Noninvasive intracranial compliance from MRI-based measurements of transcranial blood and CSF flows: indirect versus direct approach

Authors: Tain RW, Alperin N.

Intracranial compliance (ICC) determines the ability of the intracranial compartment to accommodate an increase in volume without a large increase in intracranial pressure (ICP). The clinical utilization of ICC is limited by the invasiveness of current measurement. Several investigators attempted to estimate ICC noninvasively, from magnetic resonance imaging (MRI) measurements of cerebral blood and cerebral spinal fluid flows, either using indirect measures of ICC or directly by measuring the ratio of the changes in intracranial volume and pressure during the cardiac cycle. The indirect measures include the phase lag between the cerebrospinal fluid (CSF) and its driving force, either arterial inflow or net transcranial blood flow. This study compares the sensitivity of phase-based and amplitude-based measures of ICC to changes in ICC. In vivo volumetric blood and CSF flows measured by MRI phase contrast from healthy volunteers and from patients with elevated ICP were used for the comparison. An RLC circuit model of the craniospinal system was utilized to simulate the effect of a change in ICC on the CSF flow waveform. The simulations demonstrated that amplitude-based measures of ICC are considerably more sensitive than phase-based measures, and among the amplitude-based measures, the ICC index provides the most reliable estimate of ICC.

Improved noninvasive intracranial pressure assessment with nonlinear kernel regression

Authors: Peng Xu, Magdalena Kasprowicz, Marvin Bergsneider, Xiao Hu

The only established technique for intracranial pressure (ICP) measurement is an invasive procedure requiring surgically penetrating the skull for placing pressure sensors. However, there are many clinical scenarios where a noninvasive assessment of ICP is highly desirable. With an assumption of a linear relationship among arterial blood pressure (ABP), ICP, and flow velocity (FV) of major cerebral arteries, an approach has been previously developed to estimate ICP noninvasively, the core of which is the linear estimation of the coefficients f between ABP and ICP from the coefficients w calculated between ABP and FV. In this paper, motivated by the fact that the relationships among these three signals are so complex that simple linear models may be not adequate to depict the relationship between these two coefficients, i.e., f and w , we investigate the adoption of several nonlinear kernel regression approaches, including kernel spectral regression (KSR) and support vector machine (SVM) to improve the original linear ICP estimation approach. The ICP estimation results on a dataset consisting of 446 entries from 23 patients show that the mean ICP error by the nonlinear approaches can be reduced to below 6.0 mmHg compared to 6.7 mmHg of the original approach. The statistical test also demonstrates that the ICP error by the proposed nonlinear kernel approaches is statistically smaller than that estimated with the original linear model (p < 0.05). The current result confirms the potential of using nonlinear regression to achieve more accurate noninvasive ICP assessment.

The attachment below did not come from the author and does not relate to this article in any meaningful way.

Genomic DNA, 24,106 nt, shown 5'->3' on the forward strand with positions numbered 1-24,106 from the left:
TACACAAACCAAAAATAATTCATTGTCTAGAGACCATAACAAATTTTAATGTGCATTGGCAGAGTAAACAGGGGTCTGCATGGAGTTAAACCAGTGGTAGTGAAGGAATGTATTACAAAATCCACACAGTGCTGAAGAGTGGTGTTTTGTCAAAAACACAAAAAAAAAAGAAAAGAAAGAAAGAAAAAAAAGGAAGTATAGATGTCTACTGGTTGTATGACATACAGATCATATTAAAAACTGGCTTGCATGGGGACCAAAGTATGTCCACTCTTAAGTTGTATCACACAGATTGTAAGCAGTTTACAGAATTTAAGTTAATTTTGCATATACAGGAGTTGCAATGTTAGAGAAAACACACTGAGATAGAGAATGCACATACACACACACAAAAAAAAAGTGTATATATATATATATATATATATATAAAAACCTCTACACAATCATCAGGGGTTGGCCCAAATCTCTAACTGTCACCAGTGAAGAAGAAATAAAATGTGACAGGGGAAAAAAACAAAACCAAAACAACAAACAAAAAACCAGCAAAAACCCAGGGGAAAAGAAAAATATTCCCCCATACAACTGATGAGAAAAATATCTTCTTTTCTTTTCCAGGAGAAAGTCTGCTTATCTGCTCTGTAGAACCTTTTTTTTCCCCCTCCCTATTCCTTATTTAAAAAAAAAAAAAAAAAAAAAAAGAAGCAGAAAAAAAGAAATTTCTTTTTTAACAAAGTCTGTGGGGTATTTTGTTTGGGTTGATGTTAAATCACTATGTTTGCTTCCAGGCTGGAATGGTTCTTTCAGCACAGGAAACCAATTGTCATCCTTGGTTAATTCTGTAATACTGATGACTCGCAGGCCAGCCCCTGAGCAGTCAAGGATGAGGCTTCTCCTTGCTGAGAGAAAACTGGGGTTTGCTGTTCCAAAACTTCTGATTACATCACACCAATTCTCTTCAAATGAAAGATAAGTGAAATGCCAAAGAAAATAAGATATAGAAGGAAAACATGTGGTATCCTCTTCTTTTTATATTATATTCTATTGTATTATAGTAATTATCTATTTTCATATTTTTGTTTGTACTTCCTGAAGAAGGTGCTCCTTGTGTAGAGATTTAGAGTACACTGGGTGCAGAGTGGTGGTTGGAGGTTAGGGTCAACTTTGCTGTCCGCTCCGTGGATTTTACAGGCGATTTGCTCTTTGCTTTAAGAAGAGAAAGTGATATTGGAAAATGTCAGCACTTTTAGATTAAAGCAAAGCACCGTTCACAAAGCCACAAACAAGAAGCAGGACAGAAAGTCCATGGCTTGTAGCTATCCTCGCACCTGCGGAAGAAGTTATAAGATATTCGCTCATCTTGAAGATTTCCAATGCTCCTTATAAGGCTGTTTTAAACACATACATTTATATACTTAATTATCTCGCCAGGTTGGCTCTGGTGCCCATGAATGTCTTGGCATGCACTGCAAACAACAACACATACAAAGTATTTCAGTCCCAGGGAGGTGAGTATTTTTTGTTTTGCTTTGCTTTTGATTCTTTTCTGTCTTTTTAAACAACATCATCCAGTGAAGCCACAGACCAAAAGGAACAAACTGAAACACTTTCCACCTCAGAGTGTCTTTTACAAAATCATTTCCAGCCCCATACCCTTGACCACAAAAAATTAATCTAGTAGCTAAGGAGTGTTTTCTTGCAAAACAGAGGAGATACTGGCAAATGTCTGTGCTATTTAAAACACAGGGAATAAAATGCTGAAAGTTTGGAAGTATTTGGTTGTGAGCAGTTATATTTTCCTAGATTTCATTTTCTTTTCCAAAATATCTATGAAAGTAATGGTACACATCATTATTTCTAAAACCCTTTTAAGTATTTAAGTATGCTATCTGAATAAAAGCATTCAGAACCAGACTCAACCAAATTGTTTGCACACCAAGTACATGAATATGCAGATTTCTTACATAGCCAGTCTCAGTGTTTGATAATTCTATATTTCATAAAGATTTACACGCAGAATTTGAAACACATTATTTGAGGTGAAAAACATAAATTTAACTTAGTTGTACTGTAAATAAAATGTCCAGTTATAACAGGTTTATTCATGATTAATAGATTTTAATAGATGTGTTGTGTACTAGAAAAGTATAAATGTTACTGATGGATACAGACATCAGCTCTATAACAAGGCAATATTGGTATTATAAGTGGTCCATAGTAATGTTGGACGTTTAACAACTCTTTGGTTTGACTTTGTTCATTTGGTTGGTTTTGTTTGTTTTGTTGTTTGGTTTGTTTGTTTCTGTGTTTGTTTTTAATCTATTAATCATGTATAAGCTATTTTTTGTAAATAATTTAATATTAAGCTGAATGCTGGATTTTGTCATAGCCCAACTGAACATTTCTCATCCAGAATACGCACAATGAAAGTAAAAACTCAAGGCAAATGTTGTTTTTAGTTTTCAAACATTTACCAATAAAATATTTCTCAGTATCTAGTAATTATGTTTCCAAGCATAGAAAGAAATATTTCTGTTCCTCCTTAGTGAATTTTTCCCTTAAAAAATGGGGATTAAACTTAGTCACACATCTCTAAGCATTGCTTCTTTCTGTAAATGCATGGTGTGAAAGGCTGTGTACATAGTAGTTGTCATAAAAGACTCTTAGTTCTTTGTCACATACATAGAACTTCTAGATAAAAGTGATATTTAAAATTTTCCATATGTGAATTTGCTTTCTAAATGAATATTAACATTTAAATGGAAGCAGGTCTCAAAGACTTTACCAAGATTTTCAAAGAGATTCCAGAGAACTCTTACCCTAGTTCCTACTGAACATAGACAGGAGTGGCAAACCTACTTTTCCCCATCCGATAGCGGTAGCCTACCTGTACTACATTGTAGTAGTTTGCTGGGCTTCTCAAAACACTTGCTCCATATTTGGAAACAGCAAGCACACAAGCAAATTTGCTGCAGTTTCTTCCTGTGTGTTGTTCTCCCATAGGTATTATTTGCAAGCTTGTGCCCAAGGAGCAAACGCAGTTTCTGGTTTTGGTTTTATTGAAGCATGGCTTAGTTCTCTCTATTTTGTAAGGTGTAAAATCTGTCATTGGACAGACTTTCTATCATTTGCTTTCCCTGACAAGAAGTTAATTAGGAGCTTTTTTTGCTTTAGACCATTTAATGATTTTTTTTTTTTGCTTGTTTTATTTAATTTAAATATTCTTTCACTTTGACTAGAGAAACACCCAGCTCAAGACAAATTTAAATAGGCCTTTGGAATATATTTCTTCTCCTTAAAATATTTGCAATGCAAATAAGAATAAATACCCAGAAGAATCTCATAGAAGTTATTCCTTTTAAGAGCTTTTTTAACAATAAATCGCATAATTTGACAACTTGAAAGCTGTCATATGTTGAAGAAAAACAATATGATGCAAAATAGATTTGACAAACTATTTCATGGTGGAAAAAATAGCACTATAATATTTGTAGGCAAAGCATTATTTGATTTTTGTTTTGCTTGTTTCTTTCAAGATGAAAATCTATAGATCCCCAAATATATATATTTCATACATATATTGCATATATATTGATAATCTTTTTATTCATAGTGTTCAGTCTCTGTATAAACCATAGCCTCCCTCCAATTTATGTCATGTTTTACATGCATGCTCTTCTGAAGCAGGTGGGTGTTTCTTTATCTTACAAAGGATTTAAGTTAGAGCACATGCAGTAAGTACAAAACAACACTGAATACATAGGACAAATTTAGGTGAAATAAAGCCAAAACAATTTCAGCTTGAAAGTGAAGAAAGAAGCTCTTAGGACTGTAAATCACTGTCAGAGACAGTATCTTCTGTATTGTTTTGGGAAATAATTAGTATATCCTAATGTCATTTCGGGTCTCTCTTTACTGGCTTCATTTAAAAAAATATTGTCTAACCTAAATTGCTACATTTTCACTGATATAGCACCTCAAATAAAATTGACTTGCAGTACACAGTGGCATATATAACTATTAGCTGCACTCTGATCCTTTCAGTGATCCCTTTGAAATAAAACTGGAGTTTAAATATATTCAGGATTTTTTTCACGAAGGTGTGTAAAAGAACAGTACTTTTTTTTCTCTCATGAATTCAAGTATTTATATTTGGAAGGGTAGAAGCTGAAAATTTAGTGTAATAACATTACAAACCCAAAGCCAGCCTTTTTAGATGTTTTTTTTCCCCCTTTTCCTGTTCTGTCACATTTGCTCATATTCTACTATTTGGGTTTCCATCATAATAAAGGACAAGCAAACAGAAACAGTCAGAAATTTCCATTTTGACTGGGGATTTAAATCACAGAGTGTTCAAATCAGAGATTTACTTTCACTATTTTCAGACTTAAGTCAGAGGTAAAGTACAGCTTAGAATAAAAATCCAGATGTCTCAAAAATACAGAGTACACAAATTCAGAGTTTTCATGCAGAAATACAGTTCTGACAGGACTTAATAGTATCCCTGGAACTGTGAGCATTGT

Using MRI of the optic nerve sheath to detect elevated intracranial pressure

Authors: Heidi Harbison Kimberly and Vicki E Noble

The current gold standard for the diagnosis of elevated intracranial pressure (ICP) remains invasive monitoring. Given that invasive monitoring is not always available or clinically feasible, there is growing interest in non-invasive methods of assessing ICP using diagnostic modalities such as ultrasound or magnetic resonance imaging (MRI). Increased ICP is transmitted through the cerebrospinal fluid surrounding the optic nerve, causing distention of the optic nerve sheath diameter (ONSD). In this issue of Critical Care, Geeraerts and colleagues describe a non-invasive method of diagnosing elevated ICP using MRI to measure the ONSD. They report a positive correlation between measurements of the ONSD on MRI and invasive ICP measurements. If the findings of this study can be replicated in larger populations, this technique may be a useful non-invasive screening test for elevated ICP in select populations.